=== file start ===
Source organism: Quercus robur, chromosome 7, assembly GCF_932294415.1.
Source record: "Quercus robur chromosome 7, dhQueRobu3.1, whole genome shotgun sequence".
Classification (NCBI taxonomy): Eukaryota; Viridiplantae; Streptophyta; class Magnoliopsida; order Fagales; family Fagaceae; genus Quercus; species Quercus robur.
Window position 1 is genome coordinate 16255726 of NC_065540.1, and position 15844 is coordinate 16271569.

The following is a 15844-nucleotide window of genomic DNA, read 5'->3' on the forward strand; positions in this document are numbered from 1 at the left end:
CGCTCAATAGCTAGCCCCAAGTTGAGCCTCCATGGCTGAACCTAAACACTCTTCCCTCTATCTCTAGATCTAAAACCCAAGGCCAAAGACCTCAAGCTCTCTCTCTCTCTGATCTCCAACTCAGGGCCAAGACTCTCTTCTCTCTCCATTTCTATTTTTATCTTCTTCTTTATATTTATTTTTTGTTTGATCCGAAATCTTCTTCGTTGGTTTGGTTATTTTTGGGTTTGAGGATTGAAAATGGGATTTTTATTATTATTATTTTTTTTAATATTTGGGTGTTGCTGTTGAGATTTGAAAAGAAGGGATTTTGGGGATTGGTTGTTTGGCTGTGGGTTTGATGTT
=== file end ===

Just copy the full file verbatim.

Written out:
Source organism: Quercus robur, chromosome 7, assembly GCF_932294415.1.
Source record: "Quercus robur chromosome 7, dhQueRobu3.1, whole genome shotgun sequence".
Classification (NCBI taxonomy): Eukaryota; Viridiplantae; Streptophyta; class Magnoliopsida; order Fagales; family Fagaceae; genus Quercus; species Quercus robur.
Window position 1 is genome coordinate 16255726 of NC_065540.1, and position 15844 is coordinate 16271569.

The following is a 15844-nucleotide window of genomic DNA, read 5'->3' on the forward strand; positions in this document are numbered from 1 at the left end:
CGCTCAATAGCTAGCCCCAAGTTGAGCCTCCATGGCTGAACCTAAACACTCTTCCCTCTATCTCTAGATCTAAAACCCAAGGCCAAAGACCTCAAGCTCTCTCTCTCTCTGATCTCCAACTCAGGGCCAAGACTCTCTTCTCTCTCCATTTCTATTTTTATCTTCTTCTTTATATTTATTTTTTGTTTGATCCGAAATCTTCTTCGTTGGTTTGGTTATTTTTGGGTTTGAGGATTGAAAATGGGATTTTTATTATTATTATTTTTTTTAATATTTGGGTGTTGCTGTTGAGATTTGAAAAGAAGGGATTTTGGGGATTGGTTGTTTGGCTGTGGGTTTGATGTT